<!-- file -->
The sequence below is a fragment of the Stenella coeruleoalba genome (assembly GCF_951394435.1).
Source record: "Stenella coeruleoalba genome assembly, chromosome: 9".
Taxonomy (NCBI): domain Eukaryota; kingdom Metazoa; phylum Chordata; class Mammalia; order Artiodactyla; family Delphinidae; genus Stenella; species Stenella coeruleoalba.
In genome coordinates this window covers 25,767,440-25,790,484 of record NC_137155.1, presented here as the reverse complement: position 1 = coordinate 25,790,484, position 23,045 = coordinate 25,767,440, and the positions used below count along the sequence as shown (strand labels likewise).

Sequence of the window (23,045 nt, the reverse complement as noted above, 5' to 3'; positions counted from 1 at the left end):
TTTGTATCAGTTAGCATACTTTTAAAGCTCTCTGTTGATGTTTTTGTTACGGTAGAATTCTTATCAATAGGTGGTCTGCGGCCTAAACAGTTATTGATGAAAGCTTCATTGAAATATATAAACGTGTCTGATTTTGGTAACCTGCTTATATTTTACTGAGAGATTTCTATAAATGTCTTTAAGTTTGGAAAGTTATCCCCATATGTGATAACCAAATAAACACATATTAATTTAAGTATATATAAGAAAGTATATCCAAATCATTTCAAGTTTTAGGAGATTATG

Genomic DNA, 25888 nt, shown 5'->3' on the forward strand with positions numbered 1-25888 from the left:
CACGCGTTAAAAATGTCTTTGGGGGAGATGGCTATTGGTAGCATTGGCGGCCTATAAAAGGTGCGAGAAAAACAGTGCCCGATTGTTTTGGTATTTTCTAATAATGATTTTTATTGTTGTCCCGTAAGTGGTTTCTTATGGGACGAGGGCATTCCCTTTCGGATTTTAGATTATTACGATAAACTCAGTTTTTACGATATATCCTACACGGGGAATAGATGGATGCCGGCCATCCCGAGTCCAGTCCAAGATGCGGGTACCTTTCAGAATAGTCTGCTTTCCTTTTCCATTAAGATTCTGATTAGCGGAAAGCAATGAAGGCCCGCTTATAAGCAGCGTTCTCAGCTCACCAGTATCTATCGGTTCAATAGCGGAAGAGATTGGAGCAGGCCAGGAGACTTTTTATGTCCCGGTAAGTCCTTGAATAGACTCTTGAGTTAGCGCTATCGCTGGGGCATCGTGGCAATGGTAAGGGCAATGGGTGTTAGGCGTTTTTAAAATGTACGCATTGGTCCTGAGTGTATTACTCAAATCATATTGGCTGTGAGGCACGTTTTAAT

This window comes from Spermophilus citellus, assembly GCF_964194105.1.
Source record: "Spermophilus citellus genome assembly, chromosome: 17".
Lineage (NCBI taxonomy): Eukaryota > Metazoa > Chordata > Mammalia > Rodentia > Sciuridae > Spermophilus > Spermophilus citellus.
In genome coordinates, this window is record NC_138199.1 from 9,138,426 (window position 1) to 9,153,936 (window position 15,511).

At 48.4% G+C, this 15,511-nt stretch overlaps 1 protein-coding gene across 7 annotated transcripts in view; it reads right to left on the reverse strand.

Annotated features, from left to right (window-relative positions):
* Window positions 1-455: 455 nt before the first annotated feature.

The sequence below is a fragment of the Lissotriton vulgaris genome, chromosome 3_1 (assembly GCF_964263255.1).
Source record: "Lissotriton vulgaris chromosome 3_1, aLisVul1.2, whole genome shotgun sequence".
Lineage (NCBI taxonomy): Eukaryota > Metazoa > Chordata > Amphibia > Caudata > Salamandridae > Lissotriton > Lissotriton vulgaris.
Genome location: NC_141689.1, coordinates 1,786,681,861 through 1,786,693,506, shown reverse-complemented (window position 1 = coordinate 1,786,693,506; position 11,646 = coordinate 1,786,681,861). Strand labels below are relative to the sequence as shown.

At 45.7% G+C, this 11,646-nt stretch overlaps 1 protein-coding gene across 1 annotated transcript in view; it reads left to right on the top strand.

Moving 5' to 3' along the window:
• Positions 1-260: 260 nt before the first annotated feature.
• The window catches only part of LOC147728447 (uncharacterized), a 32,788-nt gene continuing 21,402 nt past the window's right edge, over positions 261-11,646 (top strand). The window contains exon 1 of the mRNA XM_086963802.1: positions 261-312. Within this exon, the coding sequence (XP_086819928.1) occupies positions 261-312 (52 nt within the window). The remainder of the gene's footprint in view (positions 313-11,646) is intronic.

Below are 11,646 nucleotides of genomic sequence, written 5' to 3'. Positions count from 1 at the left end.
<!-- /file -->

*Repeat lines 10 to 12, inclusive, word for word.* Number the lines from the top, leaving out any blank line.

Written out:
Source record: "Spermophilus citellus genome assembly, chromosome: 17".
Lineage (NCBI taxonomy): Eukaryota > Metazoa > Chordata > Mammalia > Rodentia > Sciuridae > Spermophilus > Spermophilus citellus.
In genome coordinates, this window is record NC_138199.1 from 9,138,426 (window position 1) to 9,153,936 (window position 15,511).